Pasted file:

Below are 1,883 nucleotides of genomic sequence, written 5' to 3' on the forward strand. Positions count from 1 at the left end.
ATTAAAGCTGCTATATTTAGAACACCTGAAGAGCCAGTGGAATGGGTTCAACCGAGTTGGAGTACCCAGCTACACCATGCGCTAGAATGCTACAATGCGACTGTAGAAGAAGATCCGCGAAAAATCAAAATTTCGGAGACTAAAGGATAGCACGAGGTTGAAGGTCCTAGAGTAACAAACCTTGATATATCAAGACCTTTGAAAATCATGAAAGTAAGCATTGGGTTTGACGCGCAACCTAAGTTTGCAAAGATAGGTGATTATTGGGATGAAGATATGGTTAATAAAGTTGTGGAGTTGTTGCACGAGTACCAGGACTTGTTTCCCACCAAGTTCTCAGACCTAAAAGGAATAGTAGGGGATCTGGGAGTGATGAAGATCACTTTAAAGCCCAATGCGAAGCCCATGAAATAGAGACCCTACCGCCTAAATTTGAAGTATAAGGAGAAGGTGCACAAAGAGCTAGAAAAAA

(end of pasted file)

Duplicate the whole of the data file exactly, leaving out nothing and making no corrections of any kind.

Below are 1,883 nucleotides of genomic sequence, written 5' to 3' on the forward strand. Positions count from 1 at the left end.
ATTAAAGCTGCTATATTTAGAACACCTGAAGAGCCAGTGGAATGGGTTCAACCGAGTTGGAGTACCCAGCTACACCATGCGCTAGAATGCTACAATGCGACTGTAGAAGAAGATCCGCGAAAAATCAAAATTTCGGAGACTAAAGGATAGCACGAGGTTGAAGGTCCTAGAGTAACAAACCTTGATATATCAAGACCTTTGAAAATCATGAAAGTAAGCATTGGGTTTGACGCGCAACCTAAGTTTGCAAAGATAGGTGATTATTGGGATGAAGATATGGTTAATAAAGTTGTGGAGTTGTTGCACGAGTACCAGGACTTGTTTCCCACCAAGTTCTCAGACCTAAAAGGAATAGTAGGGGATCTGGGAGTGATGAAGATCACTTTAAAGCCCAATGCGAAGCCCATGAAATAGAGACCCTACCGCCTAAATTTGAAGTATAAGGAGAAGGTGCACAAAGAGCTAGAAAAAA